Is 'Teenage Mutant Ninja Turtles''s Alien Cyborg Krang A Scientific Possibility?

'TMNT's brain-in-a-box super villain might not be quite as far-fetched as you think.

Paramount Pictures / Nickelodeon Movies

The Teenage Mutant Ninja Turtles franchise is a lot of things, but “strictly realistic” is not one of them. In a film that features super buff half-shelled heroes, it’s easy to write off much of what happens as the stuff of science fiction or fantasy. This is especially true of Krang, a villain who consists of a brain with eyes, which controls a massive robotic body. There’s no way something like that could function in real life, right?

When we reached out to Mikhail A. Lebedev, who works in neurophysiology and brain-machine interfaces at Duke University, we expected to hear that Krang’s brainy robot setup was entirely the stuff of fiction. But that’s not what happened.

“Absolutely there’s real science,” says Lebedev.

As it turns out, the science behind Krang is totally sound, even if we’re not exactly close to making it happen IRL.

Krang’s setup isn’t terribly dissimilar to the brain-machine interfaces that Lebedev uses in his research. By connecting monkey brains to machines (like simple robotic arms that can send and receive signals, for example), Lebedev’s research has shown it’s possible to control machines using only impulses from the brain.

For now, the capabilities of these brain-machine interfaces can’t quite give us the fine control we’d need for something like Krang’s self-contained and ambulating super villain brain-in-a-box.

“Currently we cannot do really fine information exchange. We can send simple messages and receive simple outputs,” says Lebedev. That doesn’t mean it’s impossible, though. “In principle,” Lebedev says, “as this technology develops, this can become feasible.” So what would we need in order to make a machine that’s capable of keeping a brain alive and working, Krang-style?

“There should be some kind of blood supply and nutrient supply — which is a separate problem — also, this brain should be protected from infections, so the box should be really sterile to keep the brain safe.” The brain needs a constant supply of oxygen, as well as whole lot of glucose. Lebedev tells us that the brain consumes around 30% of the body’s energy, so we’d have to make sure it’s got plenty of glucose to keep it firing on all cylinders. It’s also going to need the chemicals typically found in the bloodstream, as those chemicals are what the brain uses to exchange information between neurons.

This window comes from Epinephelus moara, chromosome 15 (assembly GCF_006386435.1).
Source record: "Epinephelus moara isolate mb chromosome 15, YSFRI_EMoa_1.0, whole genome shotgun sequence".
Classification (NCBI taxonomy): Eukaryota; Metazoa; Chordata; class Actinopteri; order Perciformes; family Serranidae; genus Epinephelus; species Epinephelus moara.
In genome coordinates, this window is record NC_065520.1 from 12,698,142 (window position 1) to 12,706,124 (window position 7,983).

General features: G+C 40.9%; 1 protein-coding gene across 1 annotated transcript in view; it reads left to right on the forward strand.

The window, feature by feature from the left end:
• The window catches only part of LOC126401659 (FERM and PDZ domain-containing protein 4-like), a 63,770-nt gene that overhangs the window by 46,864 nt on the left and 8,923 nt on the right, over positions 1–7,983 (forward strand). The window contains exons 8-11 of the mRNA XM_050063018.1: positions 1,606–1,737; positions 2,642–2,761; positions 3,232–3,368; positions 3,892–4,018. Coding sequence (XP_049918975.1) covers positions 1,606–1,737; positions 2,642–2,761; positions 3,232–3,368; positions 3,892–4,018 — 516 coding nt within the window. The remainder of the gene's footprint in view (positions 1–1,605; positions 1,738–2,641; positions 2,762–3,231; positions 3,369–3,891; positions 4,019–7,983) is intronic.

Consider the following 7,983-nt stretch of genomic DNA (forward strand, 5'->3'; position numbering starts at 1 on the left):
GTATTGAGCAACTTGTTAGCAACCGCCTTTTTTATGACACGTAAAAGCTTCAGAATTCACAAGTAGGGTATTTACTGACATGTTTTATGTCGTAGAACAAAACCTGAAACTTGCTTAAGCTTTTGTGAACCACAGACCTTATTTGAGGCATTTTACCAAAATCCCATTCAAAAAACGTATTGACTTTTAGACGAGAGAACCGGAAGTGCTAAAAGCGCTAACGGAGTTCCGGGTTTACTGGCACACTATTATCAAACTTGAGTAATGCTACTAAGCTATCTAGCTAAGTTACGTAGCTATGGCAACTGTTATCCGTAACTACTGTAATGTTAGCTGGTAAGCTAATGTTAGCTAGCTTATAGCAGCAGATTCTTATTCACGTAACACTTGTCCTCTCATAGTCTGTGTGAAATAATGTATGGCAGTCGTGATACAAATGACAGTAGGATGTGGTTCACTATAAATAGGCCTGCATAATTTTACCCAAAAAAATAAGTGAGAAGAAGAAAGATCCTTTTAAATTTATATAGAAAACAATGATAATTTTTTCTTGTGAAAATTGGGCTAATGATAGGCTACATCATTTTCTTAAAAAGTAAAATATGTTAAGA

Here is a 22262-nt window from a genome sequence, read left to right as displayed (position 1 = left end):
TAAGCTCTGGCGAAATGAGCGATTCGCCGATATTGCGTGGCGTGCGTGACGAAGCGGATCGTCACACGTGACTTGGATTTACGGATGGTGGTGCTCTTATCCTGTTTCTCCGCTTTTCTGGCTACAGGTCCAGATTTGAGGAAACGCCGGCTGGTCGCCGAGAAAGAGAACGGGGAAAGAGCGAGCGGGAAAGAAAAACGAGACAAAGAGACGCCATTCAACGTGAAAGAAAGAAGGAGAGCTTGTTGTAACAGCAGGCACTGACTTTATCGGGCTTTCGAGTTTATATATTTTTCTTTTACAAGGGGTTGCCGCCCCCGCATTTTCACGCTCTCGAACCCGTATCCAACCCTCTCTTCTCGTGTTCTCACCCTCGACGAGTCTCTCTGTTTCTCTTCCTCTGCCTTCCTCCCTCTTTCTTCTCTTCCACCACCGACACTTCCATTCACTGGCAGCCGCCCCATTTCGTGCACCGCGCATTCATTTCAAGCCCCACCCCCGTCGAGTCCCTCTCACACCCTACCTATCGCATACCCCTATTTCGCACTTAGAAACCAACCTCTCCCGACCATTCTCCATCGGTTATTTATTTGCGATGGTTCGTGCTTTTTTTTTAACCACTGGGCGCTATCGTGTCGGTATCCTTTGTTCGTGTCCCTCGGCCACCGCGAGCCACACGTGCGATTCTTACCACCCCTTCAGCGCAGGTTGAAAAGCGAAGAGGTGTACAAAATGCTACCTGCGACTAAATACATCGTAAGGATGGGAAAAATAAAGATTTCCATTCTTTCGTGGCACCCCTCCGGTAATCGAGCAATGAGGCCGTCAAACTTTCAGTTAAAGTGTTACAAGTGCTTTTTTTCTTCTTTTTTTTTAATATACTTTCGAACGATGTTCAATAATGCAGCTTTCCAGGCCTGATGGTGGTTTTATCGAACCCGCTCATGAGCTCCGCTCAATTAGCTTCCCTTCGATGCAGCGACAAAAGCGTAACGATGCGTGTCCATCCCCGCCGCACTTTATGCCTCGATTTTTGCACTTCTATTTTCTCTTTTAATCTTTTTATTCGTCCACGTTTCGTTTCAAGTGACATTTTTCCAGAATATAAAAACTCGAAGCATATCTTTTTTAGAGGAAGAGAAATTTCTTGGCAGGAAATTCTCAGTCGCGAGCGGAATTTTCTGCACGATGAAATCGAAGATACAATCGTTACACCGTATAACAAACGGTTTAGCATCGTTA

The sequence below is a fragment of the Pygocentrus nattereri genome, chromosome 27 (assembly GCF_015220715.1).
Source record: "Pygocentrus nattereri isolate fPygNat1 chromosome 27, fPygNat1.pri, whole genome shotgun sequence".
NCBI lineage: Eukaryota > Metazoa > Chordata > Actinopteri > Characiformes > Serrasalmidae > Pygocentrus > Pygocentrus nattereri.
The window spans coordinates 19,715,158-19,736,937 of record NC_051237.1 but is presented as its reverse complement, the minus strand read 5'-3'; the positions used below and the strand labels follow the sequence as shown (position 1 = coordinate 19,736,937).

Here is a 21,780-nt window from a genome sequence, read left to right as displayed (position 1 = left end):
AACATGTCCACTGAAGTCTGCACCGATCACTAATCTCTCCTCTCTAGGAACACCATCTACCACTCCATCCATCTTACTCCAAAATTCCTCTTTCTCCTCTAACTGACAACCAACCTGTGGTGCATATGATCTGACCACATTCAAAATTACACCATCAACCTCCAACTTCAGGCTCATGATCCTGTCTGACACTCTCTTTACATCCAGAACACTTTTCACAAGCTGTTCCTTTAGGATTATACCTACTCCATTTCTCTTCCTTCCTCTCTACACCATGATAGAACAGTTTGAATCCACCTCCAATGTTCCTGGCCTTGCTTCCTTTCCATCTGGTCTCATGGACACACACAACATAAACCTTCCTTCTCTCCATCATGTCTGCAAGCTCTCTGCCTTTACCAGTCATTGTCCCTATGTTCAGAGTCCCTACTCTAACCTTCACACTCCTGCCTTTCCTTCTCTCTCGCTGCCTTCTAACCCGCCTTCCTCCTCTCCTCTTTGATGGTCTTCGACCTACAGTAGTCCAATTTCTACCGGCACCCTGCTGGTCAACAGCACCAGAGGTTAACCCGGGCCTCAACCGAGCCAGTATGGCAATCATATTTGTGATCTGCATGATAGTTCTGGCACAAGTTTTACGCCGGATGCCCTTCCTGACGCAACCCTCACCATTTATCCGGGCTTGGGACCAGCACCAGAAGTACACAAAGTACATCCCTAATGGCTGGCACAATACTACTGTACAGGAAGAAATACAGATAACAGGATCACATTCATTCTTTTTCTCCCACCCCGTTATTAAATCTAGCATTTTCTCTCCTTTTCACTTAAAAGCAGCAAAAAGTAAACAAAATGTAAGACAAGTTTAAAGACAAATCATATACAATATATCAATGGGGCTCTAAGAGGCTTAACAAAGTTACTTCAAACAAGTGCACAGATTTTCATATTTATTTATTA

In order for our Krang-bot to work, it’s also important that we keep this brain busy and stimulated, lest it fall asleep on us. “It’s very important that this brain receives sensory information from this external body,” says Lebedev. The brain goes to sleep when it doesn’t have anything to do, so making sure that our robot body is capable of sending stimulation to the brain is key.

So now that we’ve got the specifics of our robot body worked out, how far are we from seeing something Krang in the real world? In some ways, remarkably close. In others, not so much.

One of Lebedev’s recent studies found success in controlling wheelchair movements with impulses from a monkey’s brain without touch. Sure, the movements weren’t precise or fine-tuned, but it’s proof of concept. The science is there and the theory is sound.

That said, the monkey brain was still in the monkey, which brings us to the part of the equation that removes us a bit further from the brain-in-the-box reality.

It’s not exactly ethical to take a working brain out of a monkey and hook it up to a machine. And, because it’s considered unethical, theres not a lot of research revolving around how to do it. No research means that we’re not likely to see great strides here anytime soon.

The part of the problem that scientists can work on is the capabilities of the control that comes directly from the brain. By observing neurons at work, we can get a better understanding of how impulses work and how those impulses translate to direct control of an external object. The challenge here is that the brain is incredibly complex, with over 50 billion neurons at work.

And so, Lebedev observes these neurons in smaller samples to get a better understanding of how these neurons work and what they do. There are a number of ways to observe brain activity — electroencephalograms (EEG), magnetic fields, monitoring blood supply — but they all pale in comparison to going directly to the source.

“There are many ways, but inserting the electrodes directly into the brain is by far the best way to do this communication with the brain,” says Lebedev.

We aren’t going to see a brain-in-a-box robot villain like Krang wandering the streets anytime soon, but the science behind the famed TMNT character is surprisingly sound. So keep an eye out.

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